UPDATE 4-Italy's Monti opens door to seeking new term

* Monti open to appeals to stand from groups committed to

reforms

* Attacks Berlusconi's "bewildering" changes of position

* Says pro-European reform agenda must continue

ROME, Dec 23 (Reuters) - Two days after stepping down, Mario

Monti announced on Sunday he would consider seeking a second

term as Italian prime minister if approached by allies committed

to backing his austere brand of reforms.

The former European commissioner, appointed to lead an

unelected government of experts to save Italy from financial

crisis a year ago, resigned on Friday but has faced growing

calls to seek a second term at a parliamentary election on Feb.

24-25.

At stake is the leadership of the world's eighth largest

economy, where recession and public debt of more than 2 trillion

($2.63 billion) have aggravated investor concerns about growth

and stability in the euro zone.

"If a credible political force asked me to be candidate as

prime minister for them, I would consider it," said Monti, who

has imposed repeated tax hikes and spending cuts to shore up

Italy's strained public finances.

He had kept his position a closely guarded secret for weeks,

and in recent days had appeared to be have strong doubts about

whether to continue in front-line politics. He made clear that

if he ran, it would probably be at the head of a centrist

grouping.

Monti held back from committing himself fully to the race,

and said he was aware any decision to stay in politics carried

"many risks and a high probability of failure".

"I am not in any party. I am ready to give my appreciation

and encouragement, to be leader and to take on any

responsibility I may be given by parliament," he said.

As a senator for life, Monti has no need to run for election

to parliament but he said he would publish a detailed agenda of

recommendations for a future government and would potentially be

willing to lead a party that adopted it as its own.

Still serving as caretaker leader, Monti is widely respected

for restoring Italy's reputation after the scandal-plagued era

of his predecessor Silvio Berlusconi.

The former economics professor is backed strongly by Italy's

business establishment and by EU allies including German

Chancellor Angela Merkel. He has been urged to stay by centrist

groups ranging from disaffected former Berlusconi allies to the

small UDC party, which is close to the Catholic church.

But there is little sign of enthusiasm for a second term

among voters weary of his austerity policies. A survey last week

showed 61 percent did not think he should stand. It said a

potential centrist alliance under his leadership was likely to

gain around 15 percent support.

BITTER ELECTION

Both Berlusconi's centre-right People of Freedom (PDL) party

and the centre-left Democratic Party (PD), which is leading in

the opinion polls, have urged Monti not to stand in the

election.

Berlusconi, who left office last year with fraud charges and

a juvenile prostitution scandal hanging over him, has accused

Monti's "Germano-centric" government of worsening recession with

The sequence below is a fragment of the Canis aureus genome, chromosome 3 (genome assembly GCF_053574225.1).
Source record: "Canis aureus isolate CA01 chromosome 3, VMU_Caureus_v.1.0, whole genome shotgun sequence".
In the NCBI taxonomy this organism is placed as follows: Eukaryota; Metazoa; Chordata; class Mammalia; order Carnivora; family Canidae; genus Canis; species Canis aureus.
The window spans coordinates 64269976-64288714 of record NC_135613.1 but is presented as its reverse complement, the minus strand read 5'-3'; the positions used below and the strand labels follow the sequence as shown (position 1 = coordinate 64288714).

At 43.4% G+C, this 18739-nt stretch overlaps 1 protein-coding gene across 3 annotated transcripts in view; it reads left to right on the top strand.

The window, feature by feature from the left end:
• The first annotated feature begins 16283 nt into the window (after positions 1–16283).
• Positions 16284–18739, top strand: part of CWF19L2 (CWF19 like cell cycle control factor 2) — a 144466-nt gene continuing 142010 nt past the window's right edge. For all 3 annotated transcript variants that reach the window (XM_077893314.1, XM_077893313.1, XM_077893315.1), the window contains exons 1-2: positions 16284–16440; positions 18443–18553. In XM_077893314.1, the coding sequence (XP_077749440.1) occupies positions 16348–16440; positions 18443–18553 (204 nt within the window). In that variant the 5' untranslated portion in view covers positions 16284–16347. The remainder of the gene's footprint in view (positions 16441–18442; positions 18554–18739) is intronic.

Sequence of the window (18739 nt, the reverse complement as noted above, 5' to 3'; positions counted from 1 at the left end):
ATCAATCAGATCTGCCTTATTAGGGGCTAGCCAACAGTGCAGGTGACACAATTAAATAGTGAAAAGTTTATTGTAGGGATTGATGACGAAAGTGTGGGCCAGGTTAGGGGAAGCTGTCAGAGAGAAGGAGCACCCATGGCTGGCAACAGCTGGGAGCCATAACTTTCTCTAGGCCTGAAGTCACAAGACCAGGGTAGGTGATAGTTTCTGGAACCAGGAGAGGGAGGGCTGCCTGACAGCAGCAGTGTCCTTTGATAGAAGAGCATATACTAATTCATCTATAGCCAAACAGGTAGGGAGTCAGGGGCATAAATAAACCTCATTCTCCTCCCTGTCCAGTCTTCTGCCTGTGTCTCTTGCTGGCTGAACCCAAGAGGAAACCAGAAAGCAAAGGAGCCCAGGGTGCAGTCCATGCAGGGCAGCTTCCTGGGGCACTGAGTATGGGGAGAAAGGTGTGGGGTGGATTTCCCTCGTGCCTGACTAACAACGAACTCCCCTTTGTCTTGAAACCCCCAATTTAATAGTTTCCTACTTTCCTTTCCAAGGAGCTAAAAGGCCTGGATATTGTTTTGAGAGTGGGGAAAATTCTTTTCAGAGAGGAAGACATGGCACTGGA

austerity measures, including a deeply unpopular housing tax he

has promised to scrap.

In an exchange which may give a taste of bitter campaigning

to come, Berlusconi said his nightmare would be a government

with Monti at its head and Gianfranco Fini, a former ally turned

bitter foe who supports the premier, "coming out of the sewers".

Fini's lieutenant Fabio Granata responded by saying

Berlusconi's remark was "fitting for his court of thieves,

mafiosi, corrupt politicians, slaves and prostitutes."

Monti was also scathing about Berlusconi, whom he replaced

as Italy teetered on the brink of disaster in November 2011.

He said he had been "bewildered" by the 76-year-old media

tycoon's frequent changes of position. And, in an interview with

La Repubblica daily, he expressed incredulity that Italians

might re-elect Berlusconi "after seeing the damage he did to the

Italian economy and the credibility of the country".

PD leader Pier Luigi Bersani, whose party has backed Monti

in parliament and pledges to maintain the broad course he has

set, was more cautious, saying he would look at Monti's reform

proposals closely but that it would be up to voters to decide.

Monti said he hoped the next government would have a strong

majority to pursue a programme that would extend the reforms his

government had begun, in areas ranging from the labour market to

justice and cutting the bloated cost of the political system.

He said the next government must not make easy election

promises or backtrack on reforms: "We have to avoid illusory and

extremely dangerous steps backwards."

During his 13 months in office, Monti hiked taxes severely

and chopped backed spending while pushing through reforms of the

pension system, labour market and parts of the service sector.

However, many analysts said his efforts were too timid to

significantly improve the outlook of a chronically sluggish

economy, and Monti himself said that Italy was "only at the

beginning of the structural reforms" required.

Italy, the euro zone's third-largest economy, has been in

recession since the middle of last year. Consumer spending is

falling at its fastest rate since World War Two and unemployment

has risen to a record high above 11 percent.

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